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July 31, 2013

Pfizer pays $491M in drug case

NORMAN — The U.S. Justice Department said Tuesday that drugmaker Pfizer Inc. will pay almost $491 million to resolve an investigation into illegal marketing of the organ transplant drug Rapamune by a company Pfizer later acquired.

Pfizer, the world’s second-biggest drugmaker, had taken a charge to cover the settlement late last year, when it reached a tentative settlement to resolve lawsuits three whistleblowers filed in 2005 and 2007. The Justice Department and other government agencies eventually joined in the probe and the lawsuits.

On Tuesday, New York-based Pfizer agreed to pay $257.4 million in civil settlements with federal and state governments and a $157.6 million criminal fine. Pfizer also will forfeit $76 million.

The Justice Department said the drugmaker Wyeth, which Pfizer bought in October 2009, trained sales representatives to encourage doctors to prescribe Rapamune for uses other than preventing rejection of transplanted kidneys, even giving them bonuses for doing so.

Rapamune was approved in 1999 only for use in kidney transplant patients. Federal laws bar drugmakers from promoting drugs for uses not approved by the Food and Drug Administration.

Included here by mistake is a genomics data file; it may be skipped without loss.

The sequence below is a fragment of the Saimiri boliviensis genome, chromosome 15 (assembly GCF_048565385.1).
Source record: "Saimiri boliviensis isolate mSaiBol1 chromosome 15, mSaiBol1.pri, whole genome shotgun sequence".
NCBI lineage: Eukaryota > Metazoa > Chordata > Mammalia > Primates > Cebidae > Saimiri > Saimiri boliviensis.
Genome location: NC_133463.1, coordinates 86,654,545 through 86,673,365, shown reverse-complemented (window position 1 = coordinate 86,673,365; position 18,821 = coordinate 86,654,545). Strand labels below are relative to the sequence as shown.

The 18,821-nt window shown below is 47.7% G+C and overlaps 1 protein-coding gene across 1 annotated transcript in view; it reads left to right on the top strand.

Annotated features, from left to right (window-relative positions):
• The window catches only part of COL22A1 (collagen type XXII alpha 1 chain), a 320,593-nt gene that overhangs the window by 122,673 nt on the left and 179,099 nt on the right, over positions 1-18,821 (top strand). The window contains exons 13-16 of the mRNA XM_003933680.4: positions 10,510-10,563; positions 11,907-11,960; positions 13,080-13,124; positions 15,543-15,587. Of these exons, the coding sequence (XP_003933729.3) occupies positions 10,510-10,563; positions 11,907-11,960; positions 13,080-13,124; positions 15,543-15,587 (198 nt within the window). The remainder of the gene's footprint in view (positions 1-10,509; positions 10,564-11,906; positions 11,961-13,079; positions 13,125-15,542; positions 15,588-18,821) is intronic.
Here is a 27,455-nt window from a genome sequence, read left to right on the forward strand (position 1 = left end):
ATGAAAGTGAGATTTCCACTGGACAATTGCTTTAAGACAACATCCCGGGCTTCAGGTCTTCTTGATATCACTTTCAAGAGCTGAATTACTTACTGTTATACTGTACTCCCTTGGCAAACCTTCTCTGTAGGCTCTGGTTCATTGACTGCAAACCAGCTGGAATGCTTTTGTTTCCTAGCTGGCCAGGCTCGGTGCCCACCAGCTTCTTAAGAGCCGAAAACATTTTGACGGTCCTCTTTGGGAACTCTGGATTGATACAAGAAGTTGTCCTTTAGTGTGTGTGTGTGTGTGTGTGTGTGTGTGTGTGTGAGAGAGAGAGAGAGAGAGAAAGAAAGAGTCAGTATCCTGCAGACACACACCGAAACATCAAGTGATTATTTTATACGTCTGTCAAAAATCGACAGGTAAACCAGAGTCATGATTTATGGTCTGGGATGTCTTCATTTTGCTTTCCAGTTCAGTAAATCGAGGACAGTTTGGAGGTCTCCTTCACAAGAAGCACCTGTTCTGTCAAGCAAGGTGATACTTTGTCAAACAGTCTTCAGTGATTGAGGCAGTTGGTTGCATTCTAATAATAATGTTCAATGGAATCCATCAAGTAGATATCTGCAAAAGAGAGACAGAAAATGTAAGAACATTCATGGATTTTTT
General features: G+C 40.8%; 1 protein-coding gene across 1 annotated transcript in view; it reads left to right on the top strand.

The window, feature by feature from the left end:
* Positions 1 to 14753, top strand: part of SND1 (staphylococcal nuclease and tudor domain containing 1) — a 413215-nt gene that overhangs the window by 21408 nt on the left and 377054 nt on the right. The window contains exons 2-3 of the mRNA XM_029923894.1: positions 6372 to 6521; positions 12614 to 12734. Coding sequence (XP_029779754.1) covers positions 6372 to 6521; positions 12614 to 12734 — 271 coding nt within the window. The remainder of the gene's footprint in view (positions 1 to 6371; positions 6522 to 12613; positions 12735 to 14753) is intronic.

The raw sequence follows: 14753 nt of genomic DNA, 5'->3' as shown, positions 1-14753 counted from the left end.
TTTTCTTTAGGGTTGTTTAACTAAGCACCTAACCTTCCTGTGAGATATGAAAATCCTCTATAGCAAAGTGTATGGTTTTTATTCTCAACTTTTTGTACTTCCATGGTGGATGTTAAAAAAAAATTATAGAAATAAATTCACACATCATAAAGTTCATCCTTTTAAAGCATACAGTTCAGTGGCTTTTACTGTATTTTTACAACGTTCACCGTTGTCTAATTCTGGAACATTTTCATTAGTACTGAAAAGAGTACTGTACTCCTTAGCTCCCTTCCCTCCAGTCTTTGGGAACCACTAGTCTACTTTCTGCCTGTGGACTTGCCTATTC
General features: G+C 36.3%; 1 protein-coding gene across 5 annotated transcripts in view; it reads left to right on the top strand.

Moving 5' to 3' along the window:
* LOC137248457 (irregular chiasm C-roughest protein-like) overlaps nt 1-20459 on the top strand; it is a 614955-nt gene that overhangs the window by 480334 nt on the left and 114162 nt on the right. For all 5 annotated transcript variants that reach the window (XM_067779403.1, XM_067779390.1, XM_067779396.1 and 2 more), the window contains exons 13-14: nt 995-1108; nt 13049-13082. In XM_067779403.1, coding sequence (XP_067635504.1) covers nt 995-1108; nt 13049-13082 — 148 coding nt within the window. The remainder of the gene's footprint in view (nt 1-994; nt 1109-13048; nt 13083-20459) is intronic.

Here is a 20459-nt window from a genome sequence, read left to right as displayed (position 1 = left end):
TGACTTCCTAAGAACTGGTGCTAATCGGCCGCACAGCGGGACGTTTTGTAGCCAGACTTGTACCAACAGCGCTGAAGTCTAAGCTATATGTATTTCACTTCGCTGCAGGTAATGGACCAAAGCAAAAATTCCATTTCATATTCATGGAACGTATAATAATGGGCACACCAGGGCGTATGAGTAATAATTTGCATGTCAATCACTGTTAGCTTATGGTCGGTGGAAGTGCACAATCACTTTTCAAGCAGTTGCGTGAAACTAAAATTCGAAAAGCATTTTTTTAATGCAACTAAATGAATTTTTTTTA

But the practice has previously been so rampant that there’s a term for it — off-label marketing — and multiple law firms specialize in pursuing lawsuits over it. Nearly every big drugmaker, including Pfizer, has been prosecuted for it and eventually agreed to big settlements with the government.

and whistleblowers, who usually are drug store pharmacists or former pharmaceutical sales reps. The record settlement is $3 billion, paid by British drugmaker GlaxoSmithKline PLC.

In the Rapamune case, whistleblower Mark Campbell, a Wyeth sales rep for 20 years until he resigned in 2009, alleged Wyeth promoted Rapamune for patients getting liver, lung, heart and other transplants — potentially dangerous uses.

“I believe this settlement represents at least a small step towards insuring that pharmaceuticals are promoted in a manner which does not compromise patient safety,” Campbell said in a statement.

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